Posts Tagged ‘GRMLN’

Chris T Popper's Best of 2013

As well as our Top 100 tunes of the year that we’ve posted over the past few days, each of the MM contributors have put together their own lists. Next up is Mr Chris T Popper.

20. Coathangers – Adderall

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19. GRMLN – Summer Days
Download GRMLN – Summer Days mp3

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18. Willie Nile – American Ride

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17. Mickey Gloss – Are You Happy

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16. Orwells – Who Needs You

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15. Chelsea Light Moving – Lip

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14. Wooden Wand & World War IV – I Hate The Nightlife

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13. Vandaveer – Omie Wise

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12. Coma Cinema – Virgin Veins

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11. Quiet American – Wild Bill Jones

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10. Scott & Charlene’s Wedding – Gammy Leg
I underestimated this offering from Australia’s finest when I first listened to it. Essentially a tale of the immense bad luck befalling the protagonist and his ‘gammy leg’ it’s easy to dismiss. That would be a mistake. The wonderful deadpan, matter of fact delivery is laced with some brilliant throwaway lines and the black humour never wavers for a second.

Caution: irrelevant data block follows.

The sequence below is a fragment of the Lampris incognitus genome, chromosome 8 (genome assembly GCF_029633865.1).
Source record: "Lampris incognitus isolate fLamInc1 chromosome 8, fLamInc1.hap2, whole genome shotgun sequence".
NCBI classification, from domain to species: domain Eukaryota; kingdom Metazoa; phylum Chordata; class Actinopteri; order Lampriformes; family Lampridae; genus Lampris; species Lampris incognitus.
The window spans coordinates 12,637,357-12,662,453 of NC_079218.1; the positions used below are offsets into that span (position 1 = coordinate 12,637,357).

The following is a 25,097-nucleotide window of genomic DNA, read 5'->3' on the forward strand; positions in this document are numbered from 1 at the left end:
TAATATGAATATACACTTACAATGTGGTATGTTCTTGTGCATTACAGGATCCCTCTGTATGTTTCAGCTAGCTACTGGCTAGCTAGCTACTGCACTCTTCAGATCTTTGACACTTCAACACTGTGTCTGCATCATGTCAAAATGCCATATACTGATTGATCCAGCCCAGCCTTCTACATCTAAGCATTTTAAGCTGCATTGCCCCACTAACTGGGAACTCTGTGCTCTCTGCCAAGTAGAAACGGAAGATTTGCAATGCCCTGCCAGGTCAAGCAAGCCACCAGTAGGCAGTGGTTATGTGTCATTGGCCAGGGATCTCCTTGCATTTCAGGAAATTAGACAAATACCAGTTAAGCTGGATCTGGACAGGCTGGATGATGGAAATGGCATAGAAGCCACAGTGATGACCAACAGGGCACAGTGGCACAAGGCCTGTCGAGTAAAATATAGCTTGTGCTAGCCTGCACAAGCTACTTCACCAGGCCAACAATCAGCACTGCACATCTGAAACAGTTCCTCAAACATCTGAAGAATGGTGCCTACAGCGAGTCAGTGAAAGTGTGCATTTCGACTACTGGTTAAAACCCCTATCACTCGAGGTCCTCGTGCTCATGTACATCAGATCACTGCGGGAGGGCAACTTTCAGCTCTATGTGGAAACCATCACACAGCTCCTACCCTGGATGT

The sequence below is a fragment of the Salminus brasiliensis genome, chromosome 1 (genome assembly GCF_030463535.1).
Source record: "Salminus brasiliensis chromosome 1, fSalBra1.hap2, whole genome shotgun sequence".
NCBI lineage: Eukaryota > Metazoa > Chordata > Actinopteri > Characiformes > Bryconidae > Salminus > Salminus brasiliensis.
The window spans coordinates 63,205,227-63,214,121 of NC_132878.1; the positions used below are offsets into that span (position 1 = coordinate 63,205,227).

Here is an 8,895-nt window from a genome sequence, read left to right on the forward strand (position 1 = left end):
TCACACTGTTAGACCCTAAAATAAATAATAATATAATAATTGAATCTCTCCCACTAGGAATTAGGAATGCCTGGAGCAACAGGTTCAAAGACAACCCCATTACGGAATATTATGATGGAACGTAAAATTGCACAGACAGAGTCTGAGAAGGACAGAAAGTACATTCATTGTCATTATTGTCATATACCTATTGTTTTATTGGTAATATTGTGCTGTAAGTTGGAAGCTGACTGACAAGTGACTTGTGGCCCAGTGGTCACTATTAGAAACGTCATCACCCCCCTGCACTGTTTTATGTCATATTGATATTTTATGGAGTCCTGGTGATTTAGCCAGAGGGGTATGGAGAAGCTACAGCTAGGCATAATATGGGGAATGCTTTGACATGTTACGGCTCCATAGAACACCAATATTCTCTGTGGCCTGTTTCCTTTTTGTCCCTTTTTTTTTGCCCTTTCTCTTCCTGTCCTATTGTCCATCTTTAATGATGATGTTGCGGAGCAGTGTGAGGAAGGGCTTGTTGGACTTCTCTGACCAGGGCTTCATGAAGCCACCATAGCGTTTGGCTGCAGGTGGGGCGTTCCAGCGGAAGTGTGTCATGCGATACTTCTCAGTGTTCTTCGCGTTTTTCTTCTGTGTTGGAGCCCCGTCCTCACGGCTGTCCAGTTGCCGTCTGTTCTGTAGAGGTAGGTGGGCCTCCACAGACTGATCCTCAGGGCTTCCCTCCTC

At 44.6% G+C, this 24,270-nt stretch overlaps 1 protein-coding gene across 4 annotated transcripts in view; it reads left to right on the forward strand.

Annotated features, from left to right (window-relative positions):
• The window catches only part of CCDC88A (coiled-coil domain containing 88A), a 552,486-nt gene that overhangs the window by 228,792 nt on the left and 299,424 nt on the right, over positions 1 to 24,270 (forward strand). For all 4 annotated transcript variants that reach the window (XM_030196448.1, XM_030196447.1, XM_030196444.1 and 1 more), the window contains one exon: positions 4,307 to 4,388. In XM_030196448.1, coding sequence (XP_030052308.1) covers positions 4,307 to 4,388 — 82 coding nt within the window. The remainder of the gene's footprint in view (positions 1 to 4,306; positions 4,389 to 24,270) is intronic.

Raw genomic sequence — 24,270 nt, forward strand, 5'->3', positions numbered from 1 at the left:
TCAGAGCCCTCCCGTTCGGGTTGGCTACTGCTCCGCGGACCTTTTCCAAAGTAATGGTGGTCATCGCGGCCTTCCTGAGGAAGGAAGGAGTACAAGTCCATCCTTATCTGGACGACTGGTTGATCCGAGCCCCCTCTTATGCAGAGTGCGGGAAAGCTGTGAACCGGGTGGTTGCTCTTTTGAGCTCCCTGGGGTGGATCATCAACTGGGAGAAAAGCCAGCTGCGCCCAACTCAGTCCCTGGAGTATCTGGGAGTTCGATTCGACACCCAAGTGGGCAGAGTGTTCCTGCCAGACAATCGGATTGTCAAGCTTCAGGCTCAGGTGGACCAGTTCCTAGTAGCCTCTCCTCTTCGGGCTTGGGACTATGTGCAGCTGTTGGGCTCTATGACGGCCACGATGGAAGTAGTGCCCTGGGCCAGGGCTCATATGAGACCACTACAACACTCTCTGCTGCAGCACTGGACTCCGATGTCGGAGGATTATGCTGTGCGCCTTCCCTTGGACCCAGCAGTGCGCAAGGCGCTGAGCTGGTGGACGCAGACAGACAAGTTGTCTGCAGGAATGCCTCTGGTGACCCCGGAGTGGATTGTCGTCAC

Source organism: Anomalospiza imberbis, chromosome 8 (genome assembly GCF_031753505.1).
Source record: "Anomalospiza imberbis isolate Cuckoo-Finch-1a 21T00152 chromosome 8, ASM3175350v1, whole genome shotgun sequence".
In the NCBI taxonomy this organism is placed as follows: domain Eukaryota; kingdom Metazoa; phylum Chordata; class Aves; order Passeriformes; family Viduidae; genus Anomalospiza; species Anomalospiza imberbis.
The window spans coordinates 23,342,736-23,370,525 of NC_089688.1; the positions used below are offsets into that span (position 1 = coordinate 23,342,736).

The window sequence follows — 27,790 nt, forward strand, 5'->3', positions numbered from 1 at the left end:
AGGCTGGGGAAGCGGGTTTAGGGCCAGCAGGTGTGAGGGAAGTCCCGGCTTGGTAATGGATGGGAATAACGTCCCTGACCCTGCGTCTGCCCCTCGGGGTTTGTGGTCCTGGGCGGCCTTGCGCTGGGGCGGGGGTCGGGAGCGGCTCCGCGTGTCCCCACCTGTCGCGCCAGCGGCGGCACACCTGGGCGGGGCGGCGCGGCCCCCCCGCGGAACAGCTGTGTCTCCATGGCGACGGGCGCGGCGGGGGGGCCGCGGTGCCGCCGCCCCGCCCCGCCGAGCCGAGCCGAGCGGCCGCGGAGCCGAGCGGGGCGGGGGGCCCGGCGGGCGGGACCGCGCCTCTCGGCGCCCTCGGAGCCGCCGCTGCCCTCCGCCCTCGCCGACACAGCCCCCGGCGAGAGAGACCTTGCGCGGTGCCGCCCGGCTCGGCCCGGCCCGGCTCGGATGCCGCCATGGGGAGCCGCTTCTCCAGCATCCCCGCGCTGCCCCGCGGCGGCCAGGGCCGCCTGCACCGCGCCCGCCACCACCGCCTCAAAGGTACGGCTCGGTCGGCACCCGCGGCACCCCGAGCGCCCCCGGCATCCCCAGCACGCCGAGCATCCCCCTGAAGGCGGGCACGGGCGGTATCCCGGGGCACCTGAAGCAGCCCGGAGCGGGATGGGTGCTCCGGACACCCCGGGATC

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9. Water Liars – Fake Heat
I kind of loved this song despite trying not to if you know what I mean? In the end I gave in gracefully (which wasn’t difficult, there’s a fair bit of imploring in this one) as the heart should always overrule the brain when it comes to music. It does have an undeniable glory to it as well though which can’t help stirring even this most cynical of souls.

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8. Jesse Woods – Cold Blood
As traditional as the aching sadness of yet another year wasted Christmas always brings, there will undoubtedly be a latecomer to my top 10. Step forward Jesse Woods. I was listening to this song in the car when I first got the CD and when I finally heard to it on a ‘proper’ music system it blew me away. Woods has great timing to his delivery and an even better voice. It’s bloody magnificent.

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7. Foxygen – No Destruction
This was pretty much nailed on. With the opening line of I’m sending you this photograph of me in my new car I had already signed up on the Foxygen dotted line and was awaiting further instruction. A subversive laid back and slightly peculiar song. Kept me thinking all year, as I never knew where I really had it.

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6. T Hardy Morris – OK Corral
Sad, sad songs eh? Love ‘em myself and T. Hardy Morris delivers a tour de force with OK Corral. You can’t help it as you’re dragged in to the drowsy chorus and it’s tangible sense of sorrow. It’s also another song from this year with a great opening line. Swear me in, I’m good at making promises…

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5. Terry Malts – I Was Not There
As my previous top 10s bear out I do like a proper modern punk song. Terry Malts can do that. Heavy drums and a real hurry-up guitar combine to great effect. It’s an enjoyably unforgiving song.  And ‘I was not there’ are four words that have constantly come in useful throughout my own life.